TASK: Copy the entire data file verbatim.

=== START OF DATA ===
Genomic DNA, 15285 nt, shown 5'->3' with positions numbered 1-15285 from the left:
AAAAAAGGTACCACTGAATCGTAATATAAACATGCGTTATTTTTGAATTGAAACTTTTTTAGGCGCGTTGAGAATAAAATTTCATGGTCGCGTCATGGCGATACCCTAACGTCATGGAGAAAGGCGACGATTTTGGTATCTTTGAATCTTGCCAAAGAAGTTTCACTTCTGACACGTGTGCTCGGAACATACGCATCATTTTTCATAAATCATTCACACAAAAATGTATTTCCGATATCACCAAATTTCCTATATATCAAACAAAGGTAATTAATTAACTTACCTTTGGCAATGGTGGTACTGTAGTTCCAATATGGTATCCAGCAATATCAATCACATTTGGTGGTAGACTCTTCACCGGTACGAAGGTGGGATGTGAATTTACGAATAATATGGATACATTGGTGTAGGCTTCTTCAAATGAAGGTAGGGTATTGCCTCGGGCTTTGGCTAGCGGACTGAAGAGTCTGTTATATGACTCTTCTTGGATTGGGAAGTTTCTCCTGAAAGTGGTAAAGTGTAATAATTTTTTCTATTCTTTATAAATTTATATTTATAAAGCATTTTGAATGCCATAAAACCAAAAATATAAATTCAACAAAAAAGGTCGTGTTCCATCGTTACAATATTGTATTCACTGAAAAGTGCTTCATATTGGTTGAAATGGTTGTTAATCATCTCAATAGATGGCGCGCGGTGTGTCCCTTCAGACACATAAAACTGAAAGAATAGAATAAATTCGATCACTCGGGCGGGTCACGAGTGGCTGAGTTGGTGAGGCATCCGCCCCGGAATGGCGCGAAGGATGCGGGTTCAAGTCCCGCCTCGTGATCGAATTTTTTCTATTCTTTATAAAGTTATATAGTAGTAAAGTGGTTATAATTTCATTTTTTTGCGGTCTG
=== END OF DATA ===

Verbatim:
Genomic DNA, 15285 nt, shown 5'->3' with positions numbered 1-15285 from the left:
AAAAAAGGTACCACTGAATCGTAATATAAACATGCGTTATTTTTGAATTGAAACTTTTTTAGGCGCGTTGAGAATAAAATTTCATGGTCGCGTCATGGCGATACCCTAACGTCATGGAGAAAGGCGACGATTTTGGTATCTTTGAATCTTGCCAAAGAAGTTTCACTTCTGACACGTGTGCTCGGAACATACGCATCATTTTTCATAAATCATTCACACAAAAATGTATTTCCGATATCACCAAATTTCCTATATATCAAACAAAGGTAATTAATTAACTTACCTTTGGCAATGGTGGTACTGTAGTTCCAATATGGTATCCAGCAATATCAATCACATTTGGTGGTAGACTCTTCACCGGTACGAAGGTGGGATGTGAATTTACGAATAATATGGATACATTGGTGTAGGCTTCTTCAAATGAAGGTAGGGTATTGCCTCGGGCTTTGGCTAGCGGACTGAAGAGTCTGTTATATGACTCTTCTTGGATTGGGAAGTTTCTCCTGAAAGTGGTAAAGTGTAATAATTTTTTCTATTCTTTATAAATTTATATTTATAAAGCATTTTGAATGCCATAAAACCAAAAATATAAATTCAACAAAAAAGGTCGTGTTCCATCGTTACAATATTGTATTCACTGAAAAGTGCTTCATATTGGTTGAAATGGTTGTTAATCATCTCAATAGATGGCGCGCGGTGTGTCCCTTCAGACACATAAAACTGAAAGAATAGAATAAATTCGATCACTCGGGCGGGTCACGAGTGGCTGAGTTGGTGAGGCATCCGCCCCGGAATGGCGCGAAGGATGCGGGTTCAAGTCCCGCCTCGTGATCGAATTTTTTCTATTCTTTATAAAGTTATATAGTAGTAAAGTGGTTATAATTTCATTTTTTTGCGGTCTG